Julien BriseBois likes where the Lightning sit in the standings as they approach the midway point of the NHL season.
But the Tampa Bay general manager said it’s difficult to tell how the team matches up against the rest of the league, since the abbreviated 56-game schedule makes for more games in less time and the Lightning are only playing their seven division opponents through the regular season and first two rounds of the playoffs.
“When the season starts, where do we want to be at the midpoint of the season?” BriseBois said Friday during his midseason media availability. “Well, we want to bank as many points towards the standings as possible so that we’re in a position to secure a playoff spot in the second half of the season. And you look at the standings this morning, you look at wins and losses, goals for, goals against, our special teams, the only conclusion you can draw is that we’ve had a really good first half of the season.”
The Lightning entered Friday’s games ranked among the top four teams in the league in most statistical categories that matter — points (tied for third), goals per game (first), goals allowed per game (third), point percentage (first), power-play percentage (fourth) and penalty-kill percentage (second) — which can be expected from a team that returned most of its players after winning the Stanley Cup, even without high-scoring forward Nikita Kucherov.
But because of the uniqueness of this season, those quantifying factors might not go quite as far as they would in a normal year. The focus is on getting to the playoffs, but it’s more important to gear the team toward playing its best when it matters most, which is during the postseason.
Here are the main points that emerged from BriseBois’ media session:
The good and the bad
BriseBois said he sees a lot of consistency in the Lightning’s play between last season and this year, which is to be expected from such a veteran group. He said the team continues to improve its physicality, which shows in their play in front of both nets.
“In the defensive zone, we’re doing a much better job boxing out,” he said. “And in the offensive zone, we’re doing a much better job getting to the front of the net screening shots and tipping pucks, so that that’s a positive trend for our group.
“The one area where I think our play has slipped is we’re giving up more odd-man rushes and we’re giving up more quality chances off of odd-man rushes,” BriseBois continued. So that’s one area where I’d like us to tighten up in the second half of the season.”
BriseBois also said the Lightning are giving away too many power-play opportunities with minor penalties. Tampa Bay is second in the league in penalty minutes per game (10.6)
Is Kucherov on schedule?
The Lightning have played well without Kucherov, who is recovering from hip surgery. The assumption throughout the season has been that they will get him back for a postseason run, and BriseBois said Kucherov is on schedule to return for the playoffs. Kucherov began skating this week, a significant step in his rehab, which is “exactly on track,” according to BriseBois.
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“He’s following the schedule very methodically and following the protocol and working hard with our therapist to get his range of motion back and his strength back,” BriseBois said. “Now he’s skating, so it’s getting those muscles to start firing up again, and it is a process. It’s a long rehab. … As of now, everything indicates that he is right on track and he will make a full recovery, and when I see him every now and then his spirits are high and he’s itching to get back playing again and ramping up what he’s allowed to do.”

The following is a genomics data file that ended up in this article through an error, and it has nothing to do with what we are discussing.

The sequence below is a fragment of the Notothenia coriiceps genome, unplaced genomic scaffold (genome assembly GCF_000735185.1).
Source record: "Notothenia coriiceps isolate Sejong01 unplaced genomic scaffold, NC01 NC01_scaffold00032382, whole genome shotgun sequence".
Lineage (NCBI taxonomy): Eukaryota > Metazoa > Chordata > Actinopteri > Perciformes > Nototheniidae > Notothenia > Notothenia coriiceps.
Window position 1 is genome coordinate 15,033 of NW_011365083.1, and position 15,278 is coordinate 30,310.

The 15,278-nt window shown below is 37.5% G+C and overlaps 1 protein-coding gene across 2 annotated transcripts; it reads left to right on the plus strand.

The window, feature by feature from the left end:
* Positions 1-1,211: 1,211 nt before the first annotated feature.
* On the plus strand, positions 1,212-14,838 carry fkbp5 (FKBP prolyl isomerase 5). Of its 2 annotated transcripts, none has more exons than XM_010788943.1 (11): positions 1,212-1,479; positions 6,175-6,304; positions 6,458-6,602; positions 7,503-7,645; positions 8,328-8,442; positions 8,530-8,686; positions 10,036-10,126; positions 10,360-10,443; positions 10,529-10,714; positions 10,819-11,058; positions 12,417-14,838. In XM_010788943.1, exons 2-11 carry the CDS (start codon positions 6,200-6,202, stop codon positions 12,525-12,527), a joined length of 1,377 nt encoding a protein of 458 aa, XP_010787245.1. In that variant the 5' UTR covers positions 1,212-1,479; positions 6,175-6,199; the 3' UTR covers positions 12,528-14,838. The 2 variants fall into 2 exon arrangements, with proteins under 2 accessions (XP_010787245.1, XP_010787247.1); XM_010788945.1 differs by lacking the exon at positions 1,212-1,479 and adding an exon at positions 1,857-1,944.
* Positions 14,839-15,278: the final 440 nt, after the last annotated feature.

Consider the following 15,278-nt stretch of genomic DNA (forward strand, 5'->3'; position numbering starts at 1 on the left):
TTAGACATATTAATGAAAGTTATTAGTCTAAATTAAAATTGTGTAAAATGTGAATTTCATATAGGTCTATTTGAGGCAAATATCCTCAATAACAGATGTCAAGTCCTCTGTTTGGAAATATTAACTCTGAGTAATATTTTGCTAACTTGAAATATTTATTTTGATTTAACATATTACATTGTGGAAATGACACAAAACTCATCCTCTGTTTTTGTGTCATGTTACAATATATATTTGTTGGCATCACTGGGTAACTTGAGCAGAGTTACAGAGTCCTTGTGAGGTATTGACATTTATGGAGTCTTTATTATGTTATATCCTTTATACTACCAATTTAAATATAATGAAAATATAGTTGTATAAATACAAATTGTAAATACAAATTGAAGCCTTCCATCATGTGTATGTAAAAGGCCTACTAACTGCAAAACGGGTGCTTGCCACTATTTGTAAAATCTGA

On the trade deadline
The Lightning had to utilize the long term injury reserve to become cap-compliant for this season, and as of now BriseBois said they have zero cap space to work with. So any trade acquisition would need to be accompanied by an equal amount of money going out.
“And because of that, realistically, I think it’s unlikely that we’re going to be adding a player between now and the (April 12) trade deadline,” BriseBois said. “The good news is that the team that we have right now as assembled has a reasonable reason to believe they can chase down another Stanley Cup. It’s got a roster filled with players that have proven that they can win a championship.”
BriseBois said that last season’s deadline trades, which cost the Lightning draft picks to acquire forwards Blake Coleman and Barclay Goodrow, were made with the idea that those players would be with the team this season, as well. Plus, there’s no “acquisition” the Lightning could get for the postseason better than a healthy Kucherov.
Andrei Vasilevskiy’s workload
Goaltender Andrei Vasilevskiy is off to a tremendous start, and a legitimate case could be made that he’s the team’s first-half MVP. He’s played 20 of the team’s 26 games, and the Lightning could do that because games were more spread out. But with the schedule tightening up, it will be interesting to see how the Lightning manage his workload.
“It’s always a balancing act,” BriseBois said. “Now going forward, we have so many games in such a short period of time ... we’re going to have to share the load. And we have faith in (backup) Curtis (McElhinney) that he can help us win games when he’s called upon. I think if it was up to Vasy, he’d play every game, but at the same time he understands that. His goal is to win another Stanley Cup, and we need him fresh, or as fresh as possible.”
Contact Eduardo A. Encina at firstname.lastname@example.org. Follow @EddieInTheYard.
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